Breakdown of STEM programs, departments shows disparity


Graphic by Quinn Butterfield

Of this semester’s 1,398 students enrolled in geoscience, biology, chemistry, neuroscience, computer science, math, physics and engineering classes, 50 percent are female, and 39 percent are racial or ethnic minorities.

The Departments of Biology, Chemistry and Neuroscience have similar gender make-ups. Biology is 64 percent female, chemistry is 61 percent female, and neuroscience is 65 percent female.

The minority make up of the departments all lean towards majority white. Biology is 43 percent minority students, chemistry is 47 percent minority students, and neuroscience is 39 percent minority students. For the Department of Geoscience, 53 percent of students are female and 31 percent are minorities.

On the biology side of things, Michele Johnson, associate professor of biology, believes the nature of STEM brings people from all walks of life to the field.

“Biology is the study of life! It’s a field that connects chemistry, physics and math to understand organisms in the natural world. There are so many important applications of biology, including medicine, agriculture and conservation. There’s something in biology for everyone, and there are many ways to use a biology degree to help others,” Johnson wrote over email.

Junior biology major Mitch Beito hasn’t noticed any major discrepancies in his classes but sees another source for where the data is coming from.

“I know there’s that club, [TWIST], and there’s a lot of push for women being more incorporated into the science majors, so it could’ve stemmed from that. But my own experience, I haven’t really noticed that women outweigh men or vice versa. For me, it’s been pretty equal,” Beito said.

Senior Sierra Rodriguez studies in the Department of Neuroscience which is majority women, but less than half are minority students.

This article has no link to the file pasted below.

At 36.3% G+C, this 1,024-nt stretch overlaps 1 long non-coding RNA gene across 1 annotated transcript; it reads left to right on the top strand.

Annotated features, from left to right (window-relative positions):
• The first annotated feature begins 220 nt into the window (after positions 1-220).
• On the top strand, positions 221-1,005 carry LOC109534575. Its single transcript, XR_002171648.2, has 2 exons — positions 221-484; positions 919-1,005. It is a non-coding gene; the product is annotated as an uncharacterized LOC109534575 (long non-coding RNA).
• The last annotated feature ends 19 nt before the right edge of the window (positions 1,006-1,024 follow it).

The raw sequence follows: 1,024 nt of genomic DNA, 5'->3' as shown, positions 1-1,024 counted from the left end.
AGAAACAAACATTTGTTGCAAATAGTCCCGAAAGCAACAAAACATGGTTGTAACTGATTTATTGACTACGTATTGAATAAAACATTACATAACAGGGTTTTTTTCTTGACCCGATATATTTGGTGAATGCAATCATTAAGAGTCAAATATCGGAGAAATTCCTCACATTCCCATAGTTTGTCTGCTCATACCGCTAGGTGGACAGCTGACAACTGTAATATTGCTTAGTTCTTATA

“I know a lot of people who feel like the sciences and STEM, in general, are not very welcoming, but in my experience, I feel very comfortable. I love this lab, I love the work that we’re doing, and I don’t feel excluded or like I can’t succeed as well as anyone else based on any of my identities,” Rodriguez said.

Sophomore chemistry major Victoria Briggs has felt supported in her department as well.

“Seeing the numbers is a little surprising to me, but when I think about it, the chemistry department at Trinity is very diverse,” Briggs said. “Within the chemistry department, I’ve had an amazing time. All my professors have been so helpful and supportive, and I have never felt out of place.”

The computer science, math and physics classes this semester are all majority white and male. The makeup of computer science classes is 57 percent male and 58 percent white.

Math is 58 percent male and 53 percent white, and senior math major Sophia Wikstrom sees this as pretty even.

“Math is a fairly balanced major here at Trinity, gender-wise. My experience has been positive — the faculty is very welcoming, and so are the students. The classes are very challenging, but we all struggle together, men and women alike,” Wikstrom said.